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The cultivation of Jatropha curcas in Egypt

M. Reyadh, Under Secretary of State for Afforestation
Ministry of Agriculture and Land Reclamation



The "Greening" of Egypt represents a huge challenge for the government. Afforestation has a very important role in meeting this challenge. Several initiatives have been taken in recent years in different parts of the country to promote afforestation. The Central Administration for Afforestation (MOALR) is now taking up cultivation of Jatropha curcas in many sites of the country, especially in the South. This paper describes the botanical features and potential uses of Jatropha curcas for the future.



It is a small tree or shrub with smooth gray bark, which exudes a whitish colored, watery, latex when cut. Normally, it grows between three and five meters in height, but can attain a height of up to eight or ten meters under favourable conditions.


It has large green to pale-green leaves, alternate to sub-opposite, three-to five-lobed with a spiral phyllotaxis.


The petiole length ranges between 6-23 mm. The inflorescence is formed in the leaf axil. Flowers are formed terminally, individually, with female flowers usually slightly larger and occurs in the hot seasons. In conditions where continuous growth occurs, an unbalance of pistillate or staminate flower production results in a higher number of female flowers.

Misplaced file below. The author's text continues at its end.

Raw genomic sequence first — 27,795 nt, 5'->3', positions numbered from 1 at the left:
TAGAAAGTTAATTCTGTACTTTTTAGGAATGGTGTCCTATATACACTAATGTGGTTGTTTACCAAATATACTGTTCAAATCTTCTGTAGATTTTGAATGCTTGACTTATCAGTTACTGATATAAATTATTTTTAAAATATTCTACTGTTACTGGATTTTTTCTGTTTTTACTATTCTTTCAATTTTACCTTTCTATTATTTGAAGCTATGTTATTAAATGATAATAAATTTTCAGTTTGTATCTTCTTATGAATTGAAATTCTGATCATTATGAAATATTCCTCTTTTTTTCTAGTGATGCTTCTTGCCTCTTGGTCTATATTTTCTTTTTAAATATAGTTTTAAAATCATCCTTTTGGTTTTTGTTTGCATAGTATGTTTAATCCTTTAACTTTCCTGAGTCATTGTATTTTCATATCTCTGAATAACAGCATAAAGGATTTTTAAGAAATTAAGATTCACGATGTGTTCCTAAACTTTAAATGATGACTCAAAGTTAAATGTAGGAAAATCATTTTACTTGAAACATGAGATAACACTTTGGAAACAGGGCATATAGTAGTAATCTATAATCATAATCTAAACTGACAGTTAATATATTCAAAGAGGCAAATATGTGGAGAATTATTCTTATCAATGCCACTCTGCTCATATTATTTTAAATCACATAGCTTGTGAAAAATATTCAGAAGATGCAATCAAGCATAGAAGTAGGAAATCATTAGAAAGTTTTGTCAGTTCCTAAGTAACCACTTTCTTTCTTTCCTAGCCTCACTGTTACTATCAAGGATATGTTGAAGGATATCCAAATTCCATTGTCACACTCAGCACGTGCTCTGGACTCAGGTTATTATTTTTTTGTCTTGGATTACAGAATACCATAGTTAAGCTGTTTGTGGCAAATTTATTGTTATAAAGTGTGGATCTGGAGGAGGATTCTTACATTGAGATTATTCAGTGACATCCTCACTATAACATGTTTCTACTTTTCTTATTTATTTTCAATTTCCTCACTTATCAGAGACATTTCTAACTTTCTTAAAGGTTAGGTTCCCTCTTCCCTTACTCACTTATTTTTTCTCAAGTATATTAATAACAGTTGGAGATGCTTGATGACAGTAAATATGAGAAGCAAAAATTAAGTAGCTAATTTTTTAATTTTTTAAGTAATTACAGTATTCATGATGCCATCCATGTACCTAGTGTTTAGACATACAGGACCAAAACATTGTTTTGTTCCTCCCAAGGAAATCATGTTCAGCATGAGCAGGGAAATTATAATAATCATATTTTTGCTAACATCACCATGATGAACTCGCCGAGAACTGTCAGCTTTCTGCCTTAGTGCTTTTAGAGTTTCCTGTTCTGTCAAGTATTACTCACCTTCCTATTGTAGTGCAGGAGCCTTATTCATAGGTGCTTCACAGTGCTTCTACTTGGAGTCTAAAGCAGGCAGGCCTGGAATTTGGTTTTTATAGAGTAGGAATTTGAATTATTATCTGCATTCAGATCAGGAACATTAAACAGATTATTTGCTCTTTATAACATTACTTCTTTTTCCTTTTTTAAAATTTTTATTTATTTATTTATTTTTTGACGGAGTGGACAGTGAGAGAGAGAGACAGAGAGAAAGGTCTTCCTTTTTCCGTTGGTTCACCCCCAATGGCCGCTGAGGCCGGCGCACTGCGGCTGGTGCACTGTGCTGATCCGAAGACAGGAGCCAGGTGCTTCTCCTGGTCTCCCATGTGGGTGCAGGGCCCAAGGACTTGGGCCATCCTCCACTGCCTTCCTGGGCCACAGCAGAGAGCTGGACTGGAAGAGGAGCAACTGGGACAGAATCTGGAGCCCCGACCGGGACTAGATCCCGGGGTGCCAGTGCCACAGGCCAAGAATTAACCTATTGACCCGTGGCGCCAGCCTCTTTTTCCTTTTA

Fruits are produced in winter when the shrub is leafless, or it may produce several crops during the year if soil moisture is good and temperatures are sufficiently high. Each inflorescence yields a bunch of approximately 10 or more ovoid fruits. A three, bi-valved cocci is formed after the seeds mature and the fleshy exocarp dries.


The seeds become mature when the capsule changes from green to yellow, after two to four months from fertilization. The blackish, thin shelled seeds are oblong and resemble small castor seeds.

Ecological Requirements

Jatropha curcas grows almost anywhere – even on gravelly, sandy and saline soils. It can thrive on the poorest stony soil. It can grow even in the crevices of rocks. The leaves shed during the winter months form mulch around the base of the plant. The organic matter from shed leaves enhance earth-worm activity in the soil around the root-zone of the plants, which improves the fertility of the soil.